Centre for Internet & Society

Four years of struggle for a global treaty for the benefit of blind persons is finally bearing fruit. Member states of the World Intellectual Property Organisation have agreed to conclude a treaty for visually-impaired and print disabled persons by June 2013.

Madhavi Rajadhyaksha's article published in the Times of India on December 20, 2012 quotes Nirmita Narasimhan and Rahul Cherian.

Print disabled persons are a group which includes those who are blind, visually-impaired, orthopaedically challenged or those living with hearing problems or learning disability. They have traditionally lacked access to an array of books , films and research material simply because they aren't available in formats which are accessible to them. For instance, blind persons have been denied access to books and films which aren't available in Braille.

The international treaty that is underway would ensure free exchange of work suitable to print impaired persons across borders. In other words, a book in Braille available in the United Kingdom could be freely imported by India for the benefit of visually-impaired persons here.

The treaty is particularly a huge boon for developing countries like India, many of which cannot afford the huge costs of translating works into print-friendly formats or importing them from more developed nations. There are roughly 285 million blind and partially sighted people in the world with the largest pool in India.

The desperate need for such a treaty is evident from the fact that only seven per cent of published books are made accessible to persons with disabilities. This estimate of the World Blind Union is largely for richer countries, with less than one per cent of work available to those in poorer countries.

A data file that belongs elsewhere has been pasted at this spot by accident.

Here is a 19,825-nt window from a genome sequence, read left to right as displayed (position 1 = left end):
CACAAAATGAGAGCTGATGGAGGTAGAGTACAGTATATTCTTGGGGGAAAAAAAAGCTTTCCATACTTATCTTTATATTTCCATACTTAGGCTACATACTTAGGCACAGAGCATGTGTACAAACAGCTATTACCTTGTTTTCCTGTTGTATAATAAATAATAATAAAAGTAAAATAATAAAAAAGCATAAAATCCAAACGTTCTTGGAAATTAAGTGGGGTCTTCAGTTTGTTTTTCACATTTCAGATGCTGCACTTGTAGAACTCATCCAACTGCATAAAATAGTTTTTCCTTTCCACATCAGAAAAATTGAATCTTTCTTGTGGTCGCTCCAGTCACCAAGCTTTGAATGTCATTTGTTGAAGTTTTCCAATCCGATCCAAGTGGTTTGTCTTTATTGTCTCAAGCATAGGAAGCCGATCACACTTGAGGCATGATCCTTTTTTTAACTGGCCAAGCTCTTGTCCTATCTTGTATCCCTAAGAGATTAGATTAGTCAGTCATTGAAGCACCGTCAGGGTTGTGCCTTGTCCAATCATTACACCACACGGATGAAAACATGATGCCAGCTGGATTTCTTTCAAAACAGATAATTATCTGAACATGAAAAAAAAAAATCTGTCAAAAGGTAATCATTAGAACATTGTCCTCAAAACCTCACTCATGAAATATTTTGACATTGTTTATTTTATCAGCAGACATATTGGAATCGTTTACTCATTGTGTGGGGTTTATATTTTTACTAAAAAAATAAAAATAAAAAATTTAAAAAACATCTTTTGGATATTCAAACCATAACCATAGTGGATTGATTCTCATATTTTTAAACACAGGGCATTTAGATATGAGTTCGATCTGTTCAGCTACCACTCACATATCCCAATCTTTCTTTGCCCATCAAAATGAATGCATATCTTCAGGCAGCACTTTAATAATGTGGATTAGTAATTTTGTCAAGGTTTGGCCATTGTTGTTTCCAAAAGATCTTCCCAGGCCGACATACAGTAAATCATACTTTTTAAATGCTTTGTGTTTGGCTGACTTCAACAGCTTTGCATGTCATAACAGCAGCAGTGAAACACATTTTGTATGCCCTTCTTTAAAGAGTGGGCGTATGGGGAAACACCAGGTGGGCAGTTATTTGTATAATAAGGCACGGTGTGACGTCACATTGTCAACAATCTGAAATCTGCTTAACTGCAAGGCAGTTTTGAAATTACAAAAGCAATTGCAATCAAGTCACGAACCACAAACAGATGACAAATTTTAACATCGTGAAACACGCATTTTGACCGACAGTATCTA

Organizations like the Indian Right to Read Alliance which has been pushing for the treaty welcomed the June deadline. "This is an incredible development, and after a four year struggle we are looking forward to the treaty being concluded next year. This Treaty will revolutionize access to reading materials for persons with print disabilities around the world and we in India will hugely benefit from being able to import books in accessible formats from countries with large libraries such as the United Kingdom and the United States," said Rahul Cherian Jacob of the Inclusive Planet Centre for Disability Law and Policy, who is the legal advisor to the World Blind Union.

Sam Taraporevala, Director of the Xavier's Resource Centre for the Visually Challenged was elated by this development. "There is a library in the United States which has 10 million books in accessible digital formats which will be accessible to us once this treaty is passed. This is huge boost to our blind and visually impaired students who want to get into the field of research."

The treaty could transform the lives of million of people around the world, believes Nirmita Narasimhan, policy director, Centre for Internet and Society, a Bangalore based NGO which has played a crucial role in WIPO negotiations. She pointed out that breaking the barriers would make the Internet and accessible information and communications technologies more meaningful by expanding their potential for use.

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